Christmas is coming and a stockingful of companies are expected to report next week. In tune with the festive spirit, December begins with results from brewers and pub operators, but investors also await a decision on UK interest rates as well as an Opec meeting.
Scottish & Newcastle, the owner of Kronenbourg lager, is likely to report steady progress, but the market will be more interested in its strategy after it sold its pubs estate to Spirit, the venture capital-backed group, last month. Investors will be asking about the brewer's plans to increase its presence in emerging markets such as Russia, while cutting costs in the developed markets of western Europe.
Wolverhampton & Dudley, which owns Banks's bitter, is expected to reveal healthy profits after a hot summer boosted sales in its country pubs. Mitchells & Butlers, the bar and restaurant operator demerged from Six Continents, is likely to report a profit decline in its first full-year results as an independent company. The owner of All Bar One and Harvester restaurants has promised to return £500m to shareholders, but investors are concerned about the company's growth prospects.
Expect a positive trading statement from Barclays, as consumers continue to borrow despite the recent hike in interest rates. We'll see if the rumours about its interest in buying Spain's Banco Atlantico have any substance.
GlaxoSmithKline will treat investors to a review of its new drugs pipeline for the first time in three years. The drugs giant has only a few products in late-stage development, so the market will be looking for evidence of future blockbusters.
A trading statement from Reed Elsevier, the publisher of scientific and legal journals, is likely to show an improvement from the first half, but the market is still expecting the company to miss its target of increasing earnings by more than 10 per cent.
Compass, the catering group, is expected to report more than 6 per cent sales growth and an improvement in margins, but the market will be asking if this momentum can continue in 2004.
There will be few surprises from Sage, the UK's biggest software company, which is predicted to report a 12 per cent profit increase to £151m. Investors will be looking for signs of a recovery in technology spending, particularly in the US.
Three water companies are turning on the tap with figures, but the market's attention will turn towards the outlook for pricing as the regulatory review continues. United Utilities, which operates in the Liverpool and Manchester area, disappointed the market with a £1bn rights issue in July, but it has since received a favourable response from Ofwat, the regulator, with regard to price increases. There was harsh treatment for AWG, which owns Anglian Water, as its plans to raise prices were rejected. Kelda, the owner of Yorkshire Water, is requesting only small price hikes, and continues to buy back shares after selling its stake in Waste Recycling Group for £144m in June. But the company has completed less than a quarter of its buy- back programme and questions will be asked about when it will be resumed.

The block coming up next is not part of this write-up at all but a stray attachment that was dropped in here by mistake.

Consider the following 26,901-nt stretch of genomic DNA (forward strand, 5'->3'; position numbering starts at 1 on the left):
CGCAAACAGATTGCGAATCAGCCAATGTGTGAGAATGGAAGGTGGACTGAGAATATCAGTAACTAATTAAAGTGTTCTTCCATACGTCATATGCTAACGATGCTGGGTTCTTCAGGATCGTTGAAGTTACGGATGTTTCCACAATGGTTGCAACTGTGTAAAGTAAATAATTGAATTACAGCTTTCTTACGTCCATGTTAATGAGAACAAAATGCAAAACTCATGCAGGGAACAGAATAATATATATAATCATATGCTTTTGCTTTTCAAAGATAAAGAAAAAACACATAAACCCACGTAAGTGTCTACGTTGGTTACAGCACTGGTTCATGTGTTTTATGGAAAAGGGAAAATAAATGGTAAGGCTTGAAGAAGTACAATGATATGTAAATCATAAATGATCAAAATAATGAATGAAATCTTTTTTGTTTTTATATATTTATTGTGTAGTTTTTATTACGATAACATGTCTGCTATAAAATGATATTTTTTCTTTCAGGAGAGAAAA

Investors will be keeping a close eye on the oil price, as Opec meets to set its oil production policy. Its decision to cut output at the last meeting in September took the market by surprise, but with the oil price at the top end of the $22 to $28 per barrel target range, there will be pressure to keep further production cuts on hold. A research note from Lehman Brothers said: "Having surprised us last time with a quota cut, we think that this meeting will be relatively uneventful and we expect no change to quota levels".
In terms of economic news, the Bank of England's Monetary Policy Committee makes its decision on interest rates on Thursday. The market is expecting rates to be left unchanged at 3.75 per cent after a 0.25 per cent increase last month. On the same day, the European Central Bank is expected to keep rates on hold at 2 per cent.
The FTSE 100 is struggling to break through the 4,400 level, but investors are positive about the market. Jim Wood-Smith of Gerrard, the fund manager, said: "Almost all the ingredients are in place for a good pre-Christmas rally, but on the other hand, the further the market rises this year, the less it is likely to do so in 2004. It is a little like settling down to a bottle of Chablis; it is always tempting to wolf it down as quickly as possible, but doing so will only result in indigestion and a hangover".Reuse content